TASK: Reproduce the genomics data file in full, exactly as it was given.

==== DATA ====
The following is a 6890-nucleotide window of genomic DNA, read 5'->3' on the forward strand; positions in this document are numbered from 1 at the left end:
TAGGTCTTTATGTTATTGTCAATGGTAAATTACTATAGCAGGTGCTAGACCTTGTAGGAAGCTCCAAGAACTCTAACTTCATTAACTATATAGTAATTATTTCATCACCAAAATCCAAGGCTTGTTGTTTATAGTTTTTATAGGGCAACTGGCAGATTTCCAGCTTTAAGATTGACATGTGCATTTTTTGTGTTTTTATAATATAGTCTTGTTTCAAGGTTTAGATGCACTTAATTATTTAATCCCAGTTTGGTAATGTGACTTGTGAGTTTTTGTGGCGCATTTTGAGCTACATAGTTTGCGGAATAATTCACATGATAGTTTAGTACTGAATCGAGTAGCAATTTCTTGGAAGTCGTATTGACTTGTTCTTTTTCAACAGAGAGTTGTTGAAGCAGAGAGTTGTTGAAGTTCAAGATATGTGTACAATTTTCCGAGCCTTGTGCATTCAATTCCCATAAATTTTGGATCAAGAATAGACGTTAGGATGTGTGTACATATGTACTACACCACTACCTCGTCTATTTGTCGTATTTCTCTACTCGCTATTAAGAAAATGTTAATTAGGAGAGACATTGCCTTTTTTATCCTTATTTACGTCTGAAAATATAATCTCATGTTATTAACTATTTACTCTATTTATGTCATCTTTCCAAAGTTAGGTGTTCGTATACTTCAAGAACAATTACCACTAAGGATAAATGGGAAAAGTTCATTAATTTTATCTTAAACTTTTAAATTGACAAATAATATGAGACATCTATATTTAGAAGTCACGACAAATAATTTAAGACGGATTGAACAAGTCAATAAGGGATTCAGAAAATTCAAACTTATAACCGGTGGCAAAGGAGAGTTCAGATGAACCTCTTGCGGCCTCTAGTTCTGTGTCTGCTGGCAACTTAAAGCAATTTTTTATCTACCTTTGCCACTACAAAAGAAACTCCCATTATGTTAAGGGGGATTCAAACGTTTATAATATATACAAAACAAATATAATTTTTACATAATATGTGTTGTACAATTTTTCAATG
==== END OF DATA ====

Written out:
The following is a 6890-nucleotide window of genomic DNA, read 5'->3' on the forward strand; positions in this document are numbered from 1 at the left end:
TAGGTCTTTATGTTATTGTCAATGGTAAATTACTATAGCAGGTGCTAGACCTTGTAGGAAGCTCCAAGAACTCTAACTTCATTAACTATATAGTAATTATTTCATCACCAAAATCCAAGGCTTGTTGTTTATAGTTTTTATAGGGCAACTGGCAGATTTCCAGCTTTAAGATTGACATGTGCATTTTTTGTGTTTTTATAATATAGTCTTGTTTCAAGGTTTAGATGCACTTAATTATTTAATCCCAGTTTGGTAATGTGACTTGTGAGTTTTTGTGGCGCATTTTGAGCTACATAGTTTGCGGAATAATTCACATGATAGTTTAGTACTGAATCGAGTAGCAATTTCTTGGAAGTCGTATTGACTTGTTCTTTTTCAACAGAGAGTTGTTGAAGCAGAGAGTTGTTGAAGTTCAAGATATGTGTACAATTTTCCGAGCCTTGTGCATTCAATTCCCATAAATTTTGGATCAAGAATAGACGTTAGGATGTGTGTACATATGTACTACACCACTACCTCGTCTATTTGTCGTATTTCTCTACTCGCTATTAAGAAAATGTTAATTAGGAGAGACATTGCCTTTTTTATCCTTATTTACGTCTGAAAATATAATCTCATGTTATTAACTATTTACTCTATTTATGTCATCTTTCCAAAGTTAGGTGTTCGTATACTTCAAGAACAATTACCACTAAGGATAAATGGGAAAAGTTCATTAATTTTATCTTAAACTTTTAAATTGACAAATAATATGAGACATCTATATTTAGAAGTCACGACAAATAATTTAAGACGGATTGAACAAGTCAATAAGGGATTCAGAAAATTCAAACTTATAACCGGTGGCAAAGGAGAGTTCAGATGAACCTCTTGCGGCCTCTAGTTCTGTGTCTGCTGGCAACTTAAAGCAATTTTTTATCTACCTTTGCCACTACAAAAGAAACTCCCATTATGTTAAGGGGGATTCAAACGTTTATAATATATACAAAACAAATATAATTTTTACATAATATGTGTTGTACAATTTTTCAATG